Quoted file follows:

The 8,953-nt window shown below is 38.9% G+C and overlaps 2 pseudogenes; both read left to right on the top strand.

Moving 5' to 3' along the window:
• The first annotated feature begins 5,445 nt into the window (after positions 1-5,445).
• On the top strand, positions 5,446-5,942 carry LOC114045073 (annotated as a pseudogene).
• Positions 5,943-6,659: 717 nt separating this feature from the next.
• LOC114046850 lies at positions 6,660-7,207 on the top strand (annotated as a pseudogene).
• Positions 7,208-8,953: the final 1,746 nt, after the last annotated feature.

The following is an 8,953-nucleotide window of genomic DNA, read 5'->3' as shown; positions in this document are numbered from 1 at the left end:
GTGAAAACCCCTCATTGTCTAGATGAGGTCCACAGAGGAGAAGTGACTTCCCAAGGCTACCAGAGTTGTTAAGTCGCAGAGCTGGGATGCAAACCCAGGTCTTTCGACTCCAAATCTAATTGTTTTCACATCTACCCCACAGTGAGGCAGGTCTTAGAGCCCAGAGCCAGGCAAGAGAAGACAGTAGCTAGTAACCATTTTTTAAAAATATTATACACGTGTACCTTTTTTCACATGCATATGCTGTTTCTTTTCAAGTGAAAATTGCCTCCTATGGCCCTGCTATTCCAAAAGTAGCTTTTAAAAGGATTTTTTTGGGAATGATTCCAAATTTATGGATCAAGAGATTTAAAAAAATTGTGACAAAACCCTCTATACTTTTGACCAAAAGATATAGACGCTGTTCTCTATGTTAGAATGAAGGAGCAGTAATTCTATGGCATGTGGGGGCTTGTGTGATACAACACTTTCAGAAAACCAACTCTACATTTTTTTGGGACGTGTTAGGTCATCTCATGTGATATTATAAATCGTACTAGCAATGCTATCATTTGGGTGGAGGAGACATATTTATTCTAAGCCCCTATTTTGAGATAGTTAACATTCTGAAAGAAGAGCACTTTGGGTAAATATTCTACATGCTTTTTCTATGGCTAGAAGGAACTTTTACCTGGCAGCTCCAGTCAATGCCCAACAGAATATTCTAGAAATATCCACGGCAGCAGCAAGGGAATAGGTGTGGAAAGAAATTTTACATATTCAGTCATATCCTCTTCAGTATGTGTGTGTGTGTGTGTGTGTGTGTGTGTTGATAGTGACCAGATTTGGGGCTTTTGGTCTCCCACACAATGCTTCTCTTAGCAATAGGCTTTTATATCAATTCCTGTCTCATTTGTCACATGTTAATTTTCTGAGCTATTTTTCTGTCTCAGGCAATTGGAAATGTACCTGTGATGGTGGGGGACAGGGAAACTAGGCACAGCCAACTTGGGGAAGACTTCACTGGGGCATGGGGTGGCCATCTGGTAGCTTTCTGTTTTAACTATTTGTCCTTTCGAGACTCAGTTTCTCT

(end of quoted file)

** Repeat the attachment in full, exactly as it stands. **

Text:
The 8,953-nt window shown below is 38.9% G+C and overlaps 2 pseudogenes; both read left to right on the top strand.

Moving 5' to 3' along the window:
• The first annotated feature begins 5,445 nt into the window (after positions 1-5,445).
• On the top strand, positions 5,446-5,942 carry LOC114045073 (annotated as a pseudogene).
• Positions 5,943-6,659: 717 nt separating this feature from the next.
• LOC114046850 lies at positions 6,660-7,207 on the top strand (annotated as a pseudogene).
• Positions 7,208-8,953: the final 1,746 nt, after the last annotated feature.

The following is an 8,953-nucleotide window of genomic DNA, read 5'->3' as shown; positions in this document are numbered from 1 at the left end:
GTGAAAACCCCTCATTGTCTAGATGAGGTCCACAGAGGAGAAGTGACTTCCCAAGGCTACCAGAGTTGTTAAGTCGCAGAGCTGGGATGCAAACCCAGGTCTTTCGACTCCAAATCTAATTGTTTTCACATCTACCCCACAGTGAGGCAGGTCTTAGAGCCCAGAGCCAGGCAAGAGAAGACAGTAGCTAGTAACCATTTTTTAAAAATATTATACACGTGTACCTTTTTTCACATGCATATGCTGTTTCTTTTCAAGTGAAAATTGCCTCCTATGGCCCTGCTATTCCAAAAGTAGCTTTTAAAAGGATTTTTTTGGGAATGATTCCAAATTTATGGATCAAGAGATTTAAAAAAATTGTGACAAAACCCTCTATACTTTTGACCAAAAGATATAGACGCTGTTCTCTATGTTAGAATGAAGGAGCAGTAATTCTATGGCATGTGGGGGCTTGTGTGATACAACACTTTCAGAAAACCAACTCTACATTTTTTTGGGACGTGTTAGGTCATCTCATGTGATATTATAAATCGTACTAGCAATGCTATCATTTGGGTGGAGGAGACATATTTATTCTAAGCCCCTATTTTGAGATAGTTAACATTCTGAAAGAAGAGCACTTTGGGTAAATATTCTACATGCTTTTTCTATGGCTAGAAGGAACTTTTACCTGGCAGCTCCAGTCAATGCCCAACAGAATATTCTAGAAATATCCACGGCAGCAGCAAGGGAATAGGTGTGGAAAGAAATTTTACATATTCAGTCATATCCTCTTCAGTATGTGTGTGTGTGTGTGTGTGTGTGTGTGTTGATAGTGACCAGATTTGGGGCTTTTGGTCTCCCACACAATGCTTCTCTTAGCAATAGGCTTTTATATCAATTCCTGTCTCATTTGTCACATGTTAATTTTCTGAGCTATTTTTCTGTCTCAGGCAATTGGAAATGTACCTGTGATGGTGGGGGACAGGGAAACTAGGCACAGCCAACTTGGGGAAGACTTCACTGGGGCATGGGGTGGCCATCTGGTAGCTTTCTGTTTTAACTATTTGTCCTTTCGAGACTCAGTTTCTCT